Does Your Client Communication Get in the Way?

When it comes to meeting new people in business, all we can be is ourselves.  Or, maybe putting on an accent of sorts does help in getting deals secured.  If you grew up using a lot of slang, you may have been encouraged by a teacher or someone with authority to slow down, if not enunciate.  However, it's that and the choice of words used in conversation that can make or break a deal.

These days, we have Zoom meetings, chat, or maybe you're still using Skype video.  While these are convenient for those multitaskers, some people still get nervous at the thought of conversing with someone to go over details of the business that you're in.  

For those who hate to converse and would rather just say anything to get the job, you know you're shooting yourself in the foot.  It's a common tactic with those who lack confidence and/or experience.  While it's good to say that you've closed a deal rather quickly, often people who do this have regrets because they don't realize what they've signed on for.

Remember You're in Control

Having a conversation is one way to ease the tension early on.  Experienced freelancers usually give themselves a limit to discuss a proposal or task.  Newbies should do this, especially if you're using an onboarding freelance site.  I've met some characters that will talk your ear off and then an hour or so later leave you empty-handed.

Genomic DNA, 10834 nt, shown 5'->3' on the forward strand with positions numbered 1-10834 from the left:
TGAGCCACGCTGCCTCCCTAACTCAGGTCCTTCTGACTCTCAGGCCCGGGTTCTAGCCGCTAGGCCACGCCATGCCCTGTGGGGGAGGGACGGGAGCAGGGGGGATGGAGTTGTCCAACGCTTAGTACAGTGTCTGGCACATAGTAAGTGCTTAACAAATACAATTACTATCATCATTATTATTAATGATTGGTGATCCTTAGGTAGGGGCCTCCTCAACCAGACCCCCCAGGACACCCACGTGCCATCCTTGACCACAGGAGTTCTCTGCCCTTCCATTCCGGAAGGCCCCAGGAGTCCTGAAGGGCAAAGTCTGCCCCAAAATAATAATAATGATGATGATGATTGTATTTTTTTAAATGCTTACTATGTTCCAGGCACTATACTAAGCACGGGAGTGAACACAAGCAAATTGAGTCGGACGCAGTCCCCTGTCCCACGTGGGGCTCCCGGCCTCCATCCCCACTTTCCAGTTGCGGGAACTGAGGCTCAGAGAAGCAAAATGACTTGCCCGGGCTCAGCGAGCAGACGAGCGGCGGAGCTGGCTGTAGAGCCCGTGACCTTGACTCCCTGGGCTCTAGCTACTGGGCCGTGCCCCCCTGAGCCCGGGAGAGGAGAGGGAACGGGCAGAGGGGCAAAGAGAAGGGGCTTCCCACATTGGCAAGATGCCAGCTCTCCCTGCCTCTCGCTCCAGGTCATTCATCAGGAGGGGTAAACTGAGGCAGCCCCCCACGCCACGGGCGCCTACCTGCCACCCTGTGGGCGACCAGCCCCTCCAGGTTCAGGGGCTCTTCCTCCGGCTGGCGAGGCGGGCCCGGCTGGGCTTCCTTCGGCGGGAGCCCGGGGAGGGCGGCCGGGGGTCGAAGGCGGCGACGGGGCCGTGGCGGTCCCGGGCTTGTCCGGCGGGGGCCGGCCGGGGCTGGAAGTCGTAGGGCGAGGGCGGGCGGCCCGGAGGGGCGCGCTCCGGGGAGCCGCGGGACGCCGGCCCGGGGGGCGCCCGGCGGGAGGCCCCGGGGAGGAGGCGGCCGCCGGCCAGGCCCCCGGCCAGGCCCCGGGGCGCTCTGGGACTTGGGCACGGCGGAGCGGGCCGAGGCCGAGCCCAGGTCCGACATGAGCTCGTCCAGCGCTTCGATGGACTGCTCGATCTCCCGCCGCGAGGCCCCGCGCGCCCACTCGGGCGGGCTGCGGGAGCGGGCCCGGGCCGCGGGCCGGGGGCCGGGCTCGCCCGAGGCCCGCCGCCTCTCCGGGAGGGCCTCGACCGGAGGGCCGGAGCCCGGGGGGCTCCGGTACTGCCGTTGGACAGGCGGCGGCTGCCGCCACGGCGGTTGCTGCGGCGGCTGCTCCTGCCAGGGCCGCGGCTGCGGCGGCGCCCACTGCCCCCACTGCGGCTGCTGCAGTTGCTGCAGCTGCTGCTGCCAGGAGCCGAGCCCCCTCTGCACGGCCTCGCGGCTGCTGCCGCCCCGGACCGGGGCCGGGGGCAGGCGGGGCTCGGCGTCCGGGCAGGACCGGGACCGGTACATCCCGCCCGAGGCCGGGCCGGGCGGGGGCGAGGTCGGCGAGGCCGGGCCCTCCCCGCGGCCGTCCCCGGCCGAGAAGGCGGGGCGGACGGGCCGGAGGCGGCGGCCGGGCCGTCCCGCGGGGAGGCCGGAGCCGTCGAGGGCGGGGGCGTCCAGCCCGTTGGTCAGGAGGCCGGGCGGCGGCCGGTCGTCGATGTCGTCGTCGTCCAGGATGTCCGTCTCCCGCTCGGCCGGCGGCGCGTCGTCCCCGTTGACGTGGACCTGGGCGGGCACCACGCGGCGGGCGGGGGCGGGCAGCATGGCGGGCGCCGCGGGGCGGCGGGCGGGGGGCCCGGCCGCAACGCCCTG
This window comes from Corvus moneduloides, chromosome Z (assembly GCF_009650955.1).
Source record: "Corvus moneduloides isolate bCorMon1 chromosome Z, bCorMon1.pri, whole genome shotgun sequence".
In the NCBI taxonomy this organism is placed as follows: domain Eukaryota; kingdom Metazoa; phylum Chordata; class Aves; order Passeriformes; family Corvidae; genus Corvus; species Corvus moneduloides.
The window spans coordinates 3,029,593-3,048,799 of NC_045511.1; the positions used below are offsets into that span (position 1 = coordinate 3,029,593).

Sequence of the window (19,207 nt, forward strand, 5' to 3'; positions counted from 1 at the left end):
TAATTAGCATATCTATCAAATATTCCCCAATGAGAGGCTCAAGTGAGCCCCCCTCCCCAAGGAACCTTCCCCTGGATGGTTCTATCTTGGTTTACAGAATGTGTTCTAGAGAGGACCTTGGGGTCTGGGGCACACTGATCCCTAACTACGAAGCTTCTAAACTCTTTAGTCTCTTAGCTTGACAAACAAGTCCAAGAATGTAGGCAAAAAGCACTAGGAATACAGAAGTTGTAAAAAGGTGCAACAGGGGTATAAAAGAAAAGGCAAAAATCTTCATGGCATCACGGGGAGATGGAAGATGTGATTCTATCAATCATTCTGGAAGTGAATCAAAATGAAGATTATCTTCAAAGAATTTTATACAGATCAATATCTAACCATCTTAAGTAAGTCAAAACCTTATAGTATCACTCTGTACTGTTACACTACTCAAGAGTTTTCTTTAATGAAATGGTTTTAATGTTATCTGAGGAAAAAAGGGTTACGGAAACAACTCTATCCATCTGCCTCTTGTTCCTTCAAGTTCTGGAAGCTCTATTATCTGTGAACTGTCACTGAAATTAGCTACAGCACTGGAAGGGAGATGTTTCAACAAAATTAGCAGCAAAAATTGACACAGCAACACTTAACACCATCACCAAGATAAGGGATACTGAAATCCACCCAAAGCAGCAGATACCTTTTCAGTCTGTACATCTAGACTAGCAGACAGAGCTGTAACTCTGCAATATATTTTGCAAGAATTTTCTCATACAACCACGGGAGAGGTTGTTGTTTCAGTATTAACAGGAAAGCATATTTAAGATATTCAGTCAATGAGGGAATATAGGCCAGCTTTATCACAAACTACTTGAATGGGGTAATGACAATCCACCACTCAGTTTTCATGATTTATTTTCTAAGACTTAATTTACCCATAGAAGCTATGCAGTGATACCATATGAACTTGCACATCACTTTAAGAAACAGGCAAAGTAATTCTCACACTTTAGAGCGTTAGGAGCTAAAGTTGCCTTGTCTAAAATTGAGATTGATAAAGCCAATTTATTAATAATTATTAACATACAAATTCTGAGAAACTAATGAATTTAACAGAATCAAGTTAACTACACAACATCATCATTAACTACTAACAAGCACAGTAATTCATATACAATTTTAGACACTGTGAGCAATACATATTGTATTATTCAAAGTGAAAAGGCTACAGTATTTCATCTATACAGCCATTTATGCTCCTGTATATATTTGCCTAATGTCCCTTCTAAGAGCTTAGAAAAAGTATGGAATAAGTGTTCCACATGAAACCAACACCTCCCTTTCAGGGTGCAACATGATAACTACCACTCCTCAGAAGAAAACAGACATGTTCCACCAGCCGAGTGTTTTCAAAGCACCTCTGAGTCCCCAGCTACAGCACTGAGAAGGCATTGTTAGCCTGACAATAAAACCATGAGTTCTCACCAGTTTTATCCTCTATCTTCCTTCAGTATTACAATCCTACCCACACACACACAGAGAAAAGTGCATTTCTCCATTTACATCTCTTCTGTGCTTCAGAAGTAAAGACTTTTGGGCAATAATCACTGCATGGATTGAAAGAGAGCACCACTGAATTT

Even if you get the job or there's another step involved, you can use conversation to gauge things that eventually come out.  Is the client easily distracted?  Do they change their mind or have a new thought mid-conversation?  Are you ever addressed by your first name?  These and other events are worth considering before signing on to do a job.

Choose the Right Words

I struggled with this one in my work life and as a freelancer.  With time and patience (with myself, that is), I improved in a short time.  Sometimes,, prospects want to hear you ramble to see what they're dealing with for the reasons listed in the previous section.

Public speaker Precious Williams has simple advice for engaging with others while selling your services.  Her 5 Tips for a Better Presentation can lead not just to more opportunities but will make you more memorable.  Often when this happens, you may be called for a future assignment or just in case the person chosen doesn't work out.  Remember, when the latter happens you can re-negotiate fees or turnaround times.

Often we, as freelancers, tend to remember the clients that didn't work out so well more than the ones that did.  Taking a constructive approach to client communication and noting where you may have gone wrong is one way to eliminate bad habits.  Even though you may be an articulate individual, what are your listening skills like?  While we all know to be wary of clients/bosses who slander past workers, it may help to notice some of their communication habits.  This isn't to say that a person may be bad but might require a different approach when discussing business.